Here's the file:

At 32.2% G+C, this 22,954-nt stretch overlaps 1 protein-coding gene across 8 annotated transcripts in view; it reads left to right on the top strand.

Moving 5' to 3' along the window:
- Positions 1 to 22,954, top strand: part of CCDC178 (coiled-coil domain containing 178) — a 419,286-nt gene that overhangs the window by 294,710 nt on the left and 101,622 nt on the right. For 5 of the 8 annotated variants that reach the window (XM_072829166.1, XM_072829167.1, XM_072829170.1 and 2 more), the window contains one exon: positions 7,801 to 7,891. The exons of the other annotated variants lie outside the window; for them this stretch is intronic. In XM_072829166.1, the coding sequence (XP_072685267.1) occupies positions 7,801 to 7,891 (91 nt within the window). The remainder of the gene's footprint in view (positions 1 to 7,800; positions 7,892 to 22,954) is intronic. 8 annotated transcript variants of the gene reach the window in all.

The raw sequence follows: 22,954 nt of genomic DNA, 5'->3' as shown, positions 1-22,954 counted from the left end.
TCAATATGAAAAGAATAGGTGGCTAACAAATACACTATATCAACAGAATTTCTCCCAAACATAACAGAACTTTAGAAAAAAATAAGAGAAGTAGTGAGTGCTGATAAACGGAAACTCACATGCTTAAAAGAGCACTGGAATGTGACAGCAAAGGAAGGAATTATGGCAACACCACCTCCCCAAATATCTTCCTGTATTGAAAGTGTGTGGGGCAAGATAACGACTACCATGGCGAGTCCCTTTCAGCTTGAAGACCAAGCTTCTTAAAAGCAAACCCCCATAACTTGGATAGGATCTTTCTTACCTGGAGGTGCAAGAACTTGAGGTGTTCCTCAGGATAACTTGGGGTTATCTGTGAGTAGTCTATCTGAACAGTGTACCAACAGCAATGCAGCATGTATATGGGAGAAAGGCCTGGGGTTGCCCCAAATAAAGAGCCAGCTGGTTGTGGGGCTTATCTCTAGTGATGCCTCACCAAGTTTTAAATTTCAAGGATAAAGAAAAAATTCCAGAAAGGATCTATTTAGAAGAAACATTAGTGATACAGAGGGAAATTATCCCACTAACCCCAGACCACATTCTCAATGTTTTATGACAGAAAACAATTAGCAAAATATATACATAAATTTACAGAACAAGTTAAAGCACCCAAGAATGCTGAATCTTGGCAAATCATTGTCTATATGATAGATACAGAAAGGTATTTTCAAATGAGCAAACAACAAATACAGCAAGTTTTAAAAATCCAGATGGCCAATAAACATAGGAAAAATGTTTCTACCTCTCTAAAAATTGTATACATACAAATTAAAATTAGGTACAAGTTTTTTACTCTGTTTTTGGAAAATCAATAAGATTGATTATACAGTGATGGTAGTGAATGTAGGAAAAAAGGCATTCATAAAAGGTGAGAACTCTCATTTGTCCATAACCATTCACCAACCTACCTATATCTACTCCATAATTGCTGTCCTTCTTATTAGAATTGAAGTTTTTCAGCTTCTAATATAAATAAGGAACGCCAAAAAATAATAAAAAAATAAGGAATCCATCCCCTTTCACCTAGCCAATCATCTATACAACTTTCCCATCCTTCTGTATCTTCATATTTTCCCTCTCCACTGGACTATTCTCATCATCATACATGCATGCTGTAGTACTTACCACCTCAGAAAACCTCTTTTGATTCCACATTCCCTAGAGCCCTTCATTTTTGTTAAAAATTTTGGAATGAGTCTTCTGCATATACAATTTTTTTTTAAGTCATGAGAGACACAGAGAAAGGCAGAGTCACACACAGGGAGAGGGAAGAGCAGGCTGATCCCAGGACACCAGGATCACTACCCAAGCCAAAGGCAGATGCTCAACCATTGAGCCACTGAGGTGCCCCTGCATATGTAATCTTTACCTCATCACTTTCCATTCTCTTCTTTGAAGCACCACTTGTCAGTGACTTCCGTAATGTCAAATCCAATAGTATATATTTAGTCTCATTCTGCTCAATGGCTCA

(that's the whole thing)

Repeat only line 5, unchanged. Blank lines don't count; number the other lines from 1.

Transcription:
TCAATATGAAAAGAATAGGTGGCTAACAAATACACTATATCAACAGAATTTCTCCCAAACATAACAGAACTTTAGAAAAAAATAAGAGAAGTAGTGAGTGCTGATAAACGGAAACTCACATGCTTAAAAGAGCACTGGAATGTGACAGCAAAGGAAGGAATTATGGCAACACCACCTCCCCAAATATCTTCCTGTATTGAAAGTGTGTGGGGCAAGATAACGACTACCATGGCGAGTCCCTTTCAGCTTGAAGACCAAGCTTCTTAAAAGCAAACCCCCATAACTTGGATAGGATCTTTCTTACCTGGAGGTGCAAGAACTTGAGGTGTTCCTCAGGATAACTTGGGGTTATCTGTGAGTAGTCTATCTGAACAGTGTACCAACAGCAATGCAGCATGTATATGGGAGAAAGGCCTGGGGTTGCCCCAAATAAAGAGCCAGCTGGTTGTGGGGCTTATCTCTAGTGATGCCTCACCAAGTTTTAAATTTCAAGGATAAAGAAAAAATTCCAGAAAGGATCTATTTAGAAGAAACATTAGTGATACAGAGGGAAATTATCCCACTAACCCCAGACCACATTCTCAATGTTTTATGACAGAAAACAATTAGCAAAATATATACATAAATTTACAGAACAAGTTAAAGCACCCAAGAATGCTGAATCTTGGCAAATCATTGTCTATATGATAGATACAGAAAGGTATTTTCAAATGAGCAAACAACAAATACAGCAAGTTTTAAAAATCCAGATGGCCAATAAACATAGGAAAAATGTTTCTACCTCTCTAAAAATTGTATACATACAAATTAAAATTAGGTACAAGTTTTTTACTCTGTTTTTGGAAAATCAATAAGATTGATTATACAGTGATGGTAGTGAATGTAGGAAAAAAGGCATTCATAAAAGGTGAGAACTCTCATTTGTCCATAACCATTCACCAACCTACCTATATCTACTCCATAATTGCTGTCCTTCTTATTAGAATTGAAGTTTTTCAGCTTCTAATATAAATAAGGAACGCCAAAAAATAATAAAAAAATAAGGAATCCATCCCCTTTCACCTAGCCAATCATCTATACAACTTTCCCATCCTTCTGTATCTTCATATTTTCCCTCTCCACTGGACTATTCTCATCATCATACATGCATGCTGTAGTACTTACCACCTCAGAAAACCTCTTTTGATTCCACATTCCCTAGAGCCCTTCATTTTTGTTAAAAATTTTGGAATGAGTCTTCTGCATATACAATTTTTTTTTAAGTCATGAGAGACACAGAGAAAGGCAGAGTCACACACAGGGAGAGGGAAGAGCAGGCTGATCCCAGGACACCAGGATCACTACCCAAGCCAAAGGCAGATGCTCAACCATTGAGCCACTGAGGTGCCCCTGCATATGTAATCTTTACCTCATCACTTTCCATTCTCTTCTTTGAAGCACCACTTGTCAGTGACTTCCGTAATGTCAAATCCAATAGTATATATTTAGTCTCATTCTGCTCAATGGCTCA